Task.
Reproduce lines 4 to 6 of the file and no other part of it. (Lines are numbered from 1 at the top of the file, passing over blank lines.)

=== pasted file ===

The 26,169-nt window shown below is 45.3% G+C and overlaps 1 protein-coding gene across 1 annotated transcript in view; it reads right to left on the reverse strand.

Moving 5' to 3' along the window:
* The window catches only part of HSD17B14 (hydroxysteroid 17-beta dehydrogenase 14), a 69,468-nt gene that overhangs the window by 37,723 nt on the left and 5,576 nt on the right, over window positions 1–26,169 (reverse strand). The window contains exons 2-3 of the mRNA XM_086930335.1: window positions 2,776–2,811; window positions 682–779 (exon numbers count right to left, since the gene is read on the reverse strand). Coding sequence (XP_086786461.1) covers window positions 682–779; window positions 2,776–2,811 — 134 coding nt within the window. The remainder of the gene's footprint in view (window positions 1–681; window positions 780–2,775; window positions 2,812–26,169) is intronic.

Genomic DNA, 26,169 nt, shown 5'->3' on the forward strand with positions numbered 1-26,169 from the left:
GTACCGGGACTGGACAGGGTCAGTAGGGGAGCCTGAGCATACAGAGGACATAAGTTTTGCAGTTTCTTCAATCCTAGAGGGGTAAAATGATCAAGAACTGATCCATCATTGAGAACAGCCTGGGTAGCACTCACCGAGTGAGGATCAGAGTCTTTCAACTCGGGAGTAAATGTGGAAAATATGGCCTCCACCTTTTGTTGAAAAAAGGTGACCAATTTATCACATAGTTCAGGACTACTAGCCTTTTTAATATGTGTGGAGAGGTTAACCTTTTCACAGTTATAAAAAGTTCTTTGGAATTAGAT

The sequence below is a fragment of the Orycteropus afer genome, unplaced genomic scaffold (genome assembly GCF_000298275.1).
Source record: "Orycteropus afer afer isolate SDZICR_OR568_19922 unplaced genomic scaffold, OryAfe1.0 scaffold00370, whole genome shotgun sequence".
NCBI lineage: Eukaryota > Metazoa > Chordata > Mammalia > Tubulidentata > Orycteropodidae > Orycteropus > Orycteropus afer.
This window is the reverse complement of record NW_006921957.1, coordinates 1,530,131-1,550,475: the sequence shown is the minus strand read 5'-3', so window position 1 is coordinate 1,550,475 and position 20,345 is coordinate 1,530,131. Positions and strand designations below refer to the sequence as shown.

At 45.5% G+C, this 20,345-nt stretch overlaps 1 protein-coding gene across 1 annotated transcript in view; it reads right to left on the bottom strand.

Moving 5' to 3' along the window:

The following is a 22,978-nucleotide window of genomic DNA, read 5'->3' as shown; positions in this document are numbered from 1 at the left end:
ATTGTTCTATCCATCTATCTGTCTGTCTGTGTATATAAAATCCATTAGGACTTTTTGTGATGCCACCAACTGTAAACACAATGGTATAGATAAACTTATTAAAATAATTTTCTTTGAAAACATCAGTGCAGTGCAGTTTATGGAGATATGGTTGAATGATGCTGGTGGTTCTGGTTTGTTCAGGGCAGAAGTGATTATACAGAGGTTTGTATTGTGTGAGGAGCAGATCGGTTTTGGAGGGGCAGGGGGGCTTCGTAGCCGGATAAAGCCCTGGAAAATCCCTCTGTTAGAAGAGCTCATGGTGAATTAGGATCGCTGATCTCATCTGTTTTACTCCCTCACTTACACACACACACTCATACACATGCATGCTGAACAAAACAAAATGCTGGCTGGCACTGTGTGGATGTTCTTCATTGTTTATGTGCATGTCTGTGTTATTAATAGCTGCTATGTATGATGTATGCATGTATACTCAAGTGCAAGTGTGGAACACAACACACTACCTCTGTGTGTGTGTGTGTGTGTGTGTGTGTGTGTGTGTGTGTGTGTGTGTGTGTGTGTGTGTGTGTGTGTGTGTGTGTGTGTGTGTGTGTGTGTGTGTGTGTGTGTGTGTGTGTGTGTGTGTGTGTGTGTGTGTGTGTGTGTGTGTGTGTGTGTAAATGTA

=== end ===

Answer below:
Genomic DNA, 26,169 nt, shown 5'->3' on the forward strand with positions numbered 1-26,169 from the left:
GTACCGGGACTGGACAGGGTCAGTAGGGGAGCCTGAGCATACAGAGGACATAAGTTTTGCAGTTTCTTCAATCCTAGAGGGGTAAAATGATCAAGAACTGATCCATCATTGAGAACAGCCTGGGTAGCACTCACCGAGTGAGGATCAGAGTCTTTCAACTCGGGAGTAAATGTGGAAAATATGGCCTCCACCTTTTGTTGAAAAAAGGTGACCAATTTATCACATAGTTCAGGACTACTAGCCTTTTTAATATGTGTGGAGAGGTTAACCTTTTCACAGTTATAAAAAGTTCTTTGGAATTAGAT

The sequence below is a fragment of the Orycteropus afer genome, unplaced genomic scaffold (genome assembly GCF_000298275.1).